TADPOLE, TROUT OR TUNA: THE EQUIVALENCE OF ANIMAL AND HUMAN AQUATIC UNDULATORY LOCOMOTION.

  • Chris Connaboy
  • Simon Coleman
  • Carla McCabe
  • Roozbeh Naemi
  • Stelios Psycharakis
  • Ross Sanders
Keywords: swimming, hydrodynamics, inertial recoil

Abstract

The purpose of this study was to examine the kinematics of human undulatory underwater swimming and compare the principle components of the propulsive waveform to those generated in the various modes of animal undulatory locomotion. Results indicated a similarity to a sub-carangiform mode of locomotion, with minimal undulation in the anterior aspects of the body and less than one wavelength present on the swimming body. A sub-cariangiform mode of locomotion suggests that swimmers’ arms are acting as inertial dampers, reducing dorso-ventral movements (pitch) in the anterior aspects of the body, and thereby minimising form drag and allowing a more efficient transfer of the propulsive wave along the caudal aspects of the swimmer.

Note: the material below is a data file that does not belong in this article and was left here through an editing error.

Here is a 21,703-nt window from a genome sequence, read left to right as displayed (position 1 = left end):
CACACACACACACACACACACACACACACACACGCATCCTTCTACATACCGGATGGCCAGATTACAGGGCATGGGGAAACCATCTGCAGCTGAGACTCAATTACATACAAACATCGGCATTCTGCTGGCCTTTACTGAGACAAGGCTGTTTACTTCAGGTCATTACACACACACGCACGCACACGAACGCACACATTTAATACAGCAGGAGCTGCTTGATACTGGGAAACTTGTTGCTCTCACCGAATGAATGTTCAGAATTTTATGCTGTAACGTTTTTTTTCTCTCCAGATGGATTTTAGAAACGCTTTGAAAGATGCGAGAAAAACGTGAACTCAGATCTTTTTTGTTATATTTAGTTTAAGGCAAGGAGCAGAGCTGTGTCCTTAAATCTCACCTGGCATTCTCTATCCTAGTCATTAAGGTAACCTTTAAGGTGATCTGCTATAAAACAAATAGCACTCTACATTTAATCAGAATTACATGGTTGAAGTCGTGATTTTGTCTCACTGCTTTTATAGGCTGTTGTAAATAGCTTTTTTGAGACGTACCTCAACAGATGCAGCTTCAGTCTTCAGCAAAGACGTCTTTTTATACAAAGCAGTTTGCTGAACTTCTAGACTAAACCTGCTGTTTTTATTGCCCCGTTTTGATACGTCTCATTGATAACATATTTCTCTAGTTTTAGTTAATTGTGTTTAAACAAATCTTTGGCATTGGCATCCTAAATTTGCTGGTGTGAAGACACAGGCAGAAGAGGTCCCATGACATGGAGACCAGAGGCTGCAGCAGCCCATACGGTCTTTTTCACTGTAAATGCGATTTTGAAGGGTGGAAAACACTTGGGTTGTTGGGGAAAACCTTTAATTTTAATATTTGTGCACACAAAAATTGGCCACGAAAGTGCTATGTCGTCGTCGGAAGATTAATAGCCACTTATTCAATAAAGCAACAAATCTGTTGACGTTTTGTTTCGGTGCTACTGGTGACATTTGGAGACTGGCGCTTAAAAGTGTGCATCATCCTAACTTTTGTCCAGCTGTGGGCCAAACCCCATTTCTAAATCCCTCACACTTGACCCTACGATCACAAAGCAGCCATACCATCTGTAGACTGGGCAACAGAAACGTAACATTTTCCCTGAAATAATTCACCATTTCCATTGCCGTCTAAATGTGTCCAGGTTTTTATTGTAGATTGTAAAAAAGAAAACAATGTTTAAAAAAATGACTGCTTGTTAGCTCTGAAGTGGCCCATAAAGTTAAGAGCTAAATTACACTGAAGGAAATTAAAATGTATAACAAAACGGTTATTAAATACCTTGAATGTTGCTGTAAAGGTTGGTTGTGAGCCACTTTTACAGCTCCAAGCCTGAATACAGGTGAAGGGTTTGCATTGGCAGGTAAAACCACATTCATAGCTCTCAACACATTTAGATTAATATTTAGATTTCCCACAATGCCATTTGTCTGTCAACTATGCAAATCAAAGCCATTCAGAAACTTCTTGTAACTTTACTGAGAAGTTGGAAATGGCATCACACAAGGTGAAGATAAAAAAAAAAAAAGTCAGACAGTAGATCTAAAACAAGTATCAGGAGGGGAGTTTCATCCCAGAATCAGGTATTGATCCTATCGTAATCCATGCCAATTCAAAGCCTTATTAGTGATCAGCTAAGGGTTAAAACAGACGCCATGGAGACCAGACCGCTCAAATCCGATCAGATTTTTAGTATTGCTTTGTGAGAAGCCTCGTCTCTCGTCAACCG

Published
2007-12-10